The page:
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Buying a bigger home may not mean bigger energy bills

03/26/15

Lower utility bills

Do you need more space for a growing family? One of the tradeoffs to buying a larger home is having to pay more in utility costs for heating, cooling and other appliance use. However, advances in energy efficiency mean that you can offset some of that increased consumption. That means you save money and worry less about your energy use, even if you just bought the mansion you always dreamed of.

Bigger Houses and Bigger Households

We like our homes bigger. The average American home size has grown  20 percent since 1980, and we've been filling those homes with ever more electricity-dependent devices, like televisions, computers and household appliances. Fortunately, over 70 percent of the growth in household and building size has been offset by efficiency improvements, according to the Energy Information Administration.

Total energy use by U.S. households inched up each year between 1980 and 2009, the EIA Residential Energy Consumption Survey reports. That is because of various reasons, including more households, larger households and a trend toward bigger houses. However, consumption per square foot actually dropped by 37 percent during that time period -- and if it hadn't, the total increase would have been considerably higher.

Residential energy accounted for 21 percent of total U.S. consumption in 2012 so the cumulative savings are significant. The numbers are astronomical -- residential usage increased from 9.3 quadrillion BTUs (British thermal units) in 1980 to 10.2 quadrillion by 2012 -- and without additional efficiency measures the total would have increased by another 3.6 quadrillion BTUs.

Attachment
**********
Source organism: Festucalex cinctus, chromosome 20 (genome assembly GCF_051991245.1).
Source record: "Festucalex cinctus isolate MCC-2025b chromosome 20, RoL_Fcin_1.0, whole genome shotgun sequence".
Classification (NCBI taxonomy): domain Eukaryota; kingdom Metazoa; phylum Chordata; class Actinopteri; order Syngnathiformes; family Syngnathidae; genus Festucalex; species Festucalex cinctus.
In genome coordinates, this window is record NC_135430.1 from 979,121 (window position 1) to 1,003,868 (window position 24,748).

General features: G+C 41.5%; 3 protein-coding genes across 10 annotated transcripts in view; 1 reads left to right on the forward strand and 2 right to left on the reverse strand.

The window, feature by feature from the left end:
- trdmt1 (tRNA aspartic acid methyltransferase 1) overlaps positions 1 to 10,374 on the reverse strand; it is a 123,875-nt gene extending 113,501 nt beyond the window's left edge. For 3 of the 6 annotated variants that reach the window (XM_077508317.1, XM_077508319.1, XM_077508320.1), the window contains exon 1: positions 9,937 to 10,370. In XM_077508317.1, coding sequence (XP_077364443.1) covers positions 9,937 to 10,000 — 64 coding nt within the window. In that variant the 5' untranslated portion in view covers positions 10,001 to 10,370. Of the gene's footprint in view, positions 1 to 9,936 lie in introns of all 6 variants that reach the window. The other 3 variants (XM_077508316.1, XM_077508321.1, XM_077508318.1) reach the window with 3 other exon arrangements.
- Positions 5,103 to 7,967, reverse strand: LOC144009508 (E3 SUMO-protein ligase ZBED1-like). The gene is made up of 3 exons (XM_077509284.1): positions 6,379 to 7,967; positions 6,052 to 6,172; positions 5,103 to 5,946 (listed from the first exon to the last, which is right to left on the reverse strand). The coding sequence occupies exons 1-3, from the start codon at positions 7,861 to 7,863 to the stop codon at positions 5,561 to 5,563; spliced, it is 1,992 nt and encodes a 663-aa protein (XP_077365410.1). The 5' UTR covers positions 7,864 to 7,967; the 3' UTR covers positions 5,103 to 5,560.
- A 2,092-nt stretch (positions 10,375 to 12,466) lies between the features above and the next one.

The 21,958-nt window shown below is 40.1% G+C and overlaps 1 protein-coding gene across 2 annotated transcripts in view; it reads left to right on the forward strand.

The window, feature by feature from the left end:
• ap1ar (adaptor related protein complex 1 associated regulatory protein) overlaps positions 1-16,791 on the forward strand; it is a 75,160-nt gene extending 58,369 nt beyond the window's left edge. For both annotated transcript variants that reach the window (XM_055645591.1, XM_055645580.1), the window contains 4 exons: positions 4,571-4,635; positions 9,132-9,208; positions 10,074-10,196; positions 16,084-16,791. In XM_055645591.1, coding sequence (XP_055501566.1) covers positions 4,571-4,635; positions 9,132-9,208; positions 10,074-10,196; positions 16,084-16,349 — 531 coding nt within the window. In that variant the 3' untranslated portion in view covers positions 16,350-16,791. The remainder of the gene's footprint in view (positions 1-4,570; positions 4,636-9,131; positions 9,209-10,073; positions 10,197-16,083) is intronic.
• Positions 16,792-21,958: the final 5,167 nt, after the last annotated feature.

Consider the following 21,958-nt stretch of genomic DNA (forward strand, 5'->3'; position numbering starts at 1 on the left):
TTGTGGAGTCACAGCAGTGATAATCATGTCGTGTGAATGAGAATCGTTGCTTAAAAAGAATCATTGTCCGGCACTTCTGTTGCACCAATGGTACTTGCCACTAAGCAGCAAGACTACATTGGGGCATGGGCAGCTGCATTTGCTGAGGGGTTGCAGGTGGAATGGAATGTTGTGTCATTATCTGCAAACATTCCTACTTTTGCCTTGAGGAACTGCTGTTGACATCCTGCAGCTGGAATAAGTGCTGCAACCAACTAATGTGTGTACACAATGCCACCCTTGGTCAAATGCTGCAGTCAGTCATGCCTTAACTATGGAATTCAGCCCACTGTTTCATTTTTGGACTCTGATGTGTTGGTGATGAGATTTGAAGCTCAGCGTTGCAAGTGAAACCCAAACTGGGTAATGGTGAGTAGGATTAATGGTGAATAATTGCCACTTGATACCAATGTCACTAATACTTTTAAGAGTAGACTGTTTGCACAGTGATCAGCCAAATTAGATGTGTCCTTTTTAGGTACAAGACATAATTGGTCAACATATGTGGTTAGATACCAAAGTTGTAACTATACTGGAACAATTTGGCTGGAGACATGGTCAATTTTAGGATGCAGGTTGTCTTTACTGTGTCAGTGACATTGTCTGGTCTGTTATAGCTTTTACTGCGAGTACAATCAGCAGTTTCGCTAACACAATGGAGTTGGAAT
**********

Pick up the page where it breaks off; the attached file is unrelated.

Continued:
Multifaceted Efficiency Efforts

There are numerous factors driving the efficiency revolution: Stricter consumer appliance standards, local building codes geared toward efficiency and federal tax credits, in addition to awareness outreach programs and labeling efforts like the federal Energy Star program have all contributed to the reduction in consumption per square foot.

If you want to save the most energy, smaller is always better when it comes to houses. There's less space to heat and less to cool. However, if you need the extra space, take heart knowing that technological and behavioral improvements mean that a large house doesn't gobble up nearly as much energy as you might expect.

For more ideas on how to decrease your consumption, ask a home services expert to evaluate your home. He or she can help you find new ways to save no matter the size of your home.

Call local One Hour Heating & Air Conditioning® for more energy efficiency tips and advice. We're always here to help!



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